Over the years baseball has given us some indelible moments and we've been graced with some of the most amazing athletes to ever take the field. These players not only gave us moments to celebrate, but also made history in the process.
So here's the first installment of the top Major League Baseball players from each state in alphabetical order starting with the Cotton State - Alabama.
First up is perhaps the greatest baseball player to ever live!
Born in Mobile, Aaron played 23 years and will always be known for passing Babe Ruth for the most home runs in a career. He held this record for 33 years before moving over for Barry Bonds last year.
He is the only player to hit 30 or more home runs in a season at least 15 times and is one of only four players to have at least 17 seasons with 150 or more hits. Aaron holds the record for the most career RBI with 2,297, the most extra base hits with 1,477 and the most career total bases with 6,856. This list of accolades keeps going and going.
Born in Fairfield, the "Say Hey Kid" played 22 seasons and is considered by some to be the best athlete in baseball history. Mays is the only Major League player to have hit a home run in every inning from the 1st through the 16th. He finished his career with a record 22 extra-inning home runs and is one of three NL players to have eight consecutive 100-RBI seasons.
He finished his career with 660 HRs, 1,903 RBI, 3,283 hits and a .302 batting average, 12 gold gloves and two MVP awards. Mays is also famous for "The Catch" that saw him haul in a shot to straight away center field on the warning track by Vic Wertz in the 1954 World Series. Few remember that center field in the Polo Grounds was 483 feet.
Born in Mobile, McCovey hit 521 HRs in 22 Major League seasons. He made his big league debut on July 30, 1959 and promptly went 4-4 against Robin Roberts. He went on the win the NL Rookie of the Year award having only played 52 games.
In those 52 games he hit 13 HRs, drove in 38 base runners and hit .354. He was voted to six All-Star games, won the 1969 MVP award and the 1977 NL Comeback Player of the Year award.
Born in Hartford, Early is right, he broke into the league at the age of 19 making his debut on September 13, 1939. That day would also prove important because his career ended on that day in 1963. But between that time he won 300 games.
Wynn won 17 or more games 10 times and pitched in over 40 games in a season four times. Always known for his durability, Wynn had nearly 300 complete games and even came in as a closer and had 15 saves.
Born in Mobile, his career stats and age were always a mystery, but what wasn't was his greatness. His career began in the mid 1920's and ended in 1965. Paige played for 12 different Negro League teams before making his Major League debut in July of 1948.
According to records, Paige was 42 years old at the time of his debut and naturally became the oldest player to debut in the majors. He finished his career 28-31, a 3.29 ERA and 288 strikeouts.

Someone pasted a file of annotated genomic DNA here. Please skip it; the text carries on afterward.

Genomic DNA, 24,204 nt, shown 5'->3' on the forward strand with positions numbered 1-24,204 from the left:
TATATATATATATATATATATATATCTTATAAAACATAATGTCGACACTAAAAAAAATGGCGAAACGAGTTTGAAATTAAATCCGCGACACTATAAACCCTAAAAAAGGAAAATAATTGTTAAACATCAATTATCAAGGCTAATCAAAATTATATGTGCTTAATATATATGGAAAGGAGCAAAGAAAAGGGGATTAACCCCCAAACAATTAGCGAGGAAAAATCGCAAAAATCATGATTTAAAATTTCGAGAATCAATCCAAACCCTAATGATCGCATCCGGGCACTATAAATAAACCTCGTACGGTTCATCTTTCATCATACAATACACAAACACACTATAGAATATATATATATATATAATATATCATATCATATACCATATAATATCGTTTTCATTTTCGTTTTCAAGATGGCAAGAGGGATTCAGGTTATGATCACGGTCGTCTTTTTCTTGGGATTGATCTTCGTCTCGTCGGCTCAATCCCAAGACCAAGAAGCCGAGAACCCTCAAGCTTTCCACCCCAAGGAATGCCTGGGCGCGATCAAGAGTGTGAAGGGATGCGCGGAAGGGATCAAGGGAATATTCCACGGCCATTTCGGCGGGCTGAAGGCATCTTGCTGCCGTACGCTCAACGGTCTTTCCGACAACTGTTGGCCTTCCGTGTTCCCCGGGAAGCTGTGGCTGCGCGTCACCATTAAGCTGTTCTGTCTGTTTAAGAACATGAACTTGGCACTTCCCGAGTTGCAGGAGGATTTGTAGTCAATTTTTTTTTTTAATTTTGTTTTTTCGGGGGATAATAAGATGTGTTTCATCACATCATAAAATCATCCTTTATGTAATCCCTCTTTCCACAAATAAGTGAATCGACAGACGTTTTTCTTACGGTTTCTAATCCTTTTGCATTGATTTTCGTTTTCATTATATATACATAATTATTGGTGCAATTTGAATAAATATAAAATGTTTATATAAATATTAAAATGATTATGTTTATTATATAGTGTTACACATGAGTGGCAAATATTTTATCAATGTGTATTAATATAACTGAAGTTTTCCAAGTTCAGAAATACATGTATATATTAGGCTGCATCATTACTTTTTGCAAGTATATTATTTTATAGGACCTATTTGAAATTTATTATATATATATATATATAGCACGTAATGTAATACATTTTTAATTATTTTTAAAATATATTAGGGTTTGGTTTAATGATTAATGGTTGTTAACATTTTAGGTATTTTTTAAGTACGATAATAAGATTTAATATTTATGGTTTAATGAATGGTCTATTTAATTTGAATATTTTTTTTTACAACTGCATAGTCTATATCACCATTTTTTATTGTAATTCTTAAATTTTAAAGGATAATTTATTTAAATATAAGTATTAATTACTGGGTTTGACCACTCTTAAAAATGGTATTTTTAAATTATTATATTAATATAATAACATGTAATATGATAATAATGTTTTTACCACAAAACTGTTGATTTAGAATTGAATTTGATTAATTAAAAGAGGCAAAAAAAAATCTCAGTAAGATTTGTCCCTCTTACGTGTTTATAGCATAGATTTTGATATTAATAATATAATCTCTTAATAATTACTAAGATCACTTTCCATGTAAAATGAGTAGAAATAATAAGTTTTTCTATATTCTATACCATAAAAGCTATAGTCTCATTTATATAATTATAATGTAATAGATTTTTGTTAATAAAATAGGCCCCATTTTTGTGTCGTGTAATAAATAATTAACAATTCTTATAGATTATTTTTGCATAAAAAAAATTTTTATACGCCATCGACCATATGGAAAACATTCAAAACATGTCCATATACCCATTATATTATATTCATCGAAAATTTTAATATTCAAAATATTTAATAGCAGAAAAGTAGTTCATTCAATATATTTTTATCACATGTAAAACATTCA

Born in Whistler, sweet swinging Billy played 16 seasons for the Chicago Cubs and two with the Oakland Athletics. During his 18 years he hit 426 HRs, 1,475 RBI, 2,711 hits and batted .290. He was on a talented Cubs team with Ernie Banks, Ferguson Jenkins and Ron Santo but never played in the post season.
Williams' best season came in 1972 when he led the National League in batting average at .333, hit 37 HRs and had 122 RBI. That year he also posted a .606 slugging percentage and finished second in the MVP race.
Born in Tuscumbia, Manush played 17 seasons in the Major Leagues and finished with a .330 batting average, 2,524 hits, 1,183 RBI, 491 doubles and 160 triples. He batted .378 on separate seasons in which he finished fifth and second in the MVP races.
He also finished third in the MVP voting in back-to-back for the Washington Senators and he only struck out 345 times during his career. Just to put that number in perspective that's only 20.2 K's per season.
Born in Ragland, York played 13 seasons with four different teams. According to his coaches, York was awful in the field as they tried to find a position for him. Before the designated hitter days, York finally settled in at first bases.
A beast with the bat he hit 277 HRs including 12 grand slams. He also drove in 1,152 runs and batted .275. His best season came in 1943 when he hit 34 HRs had 118 RBI, 11 triples and finished third in the MVP voting.
Born in Bessemer, Bo knows sports having played both football and baseball professionally. He won the 1985 Heisman Trophy at Auburn and suited up as running back for the Los Angeles Raiders and left field for the Kansas City Royals.
Jackson of course was the first athlete to be named an All-Star in two different sports. His career was cut short by a hip injury with the Raiders and he finished with 2,782 rushing yards and a 5.4 yards per carry average. On the baseball diamond he hit 141 HRs and drove in 415 runs.
These are the greatest baseball players to come from the Heart of Dixie.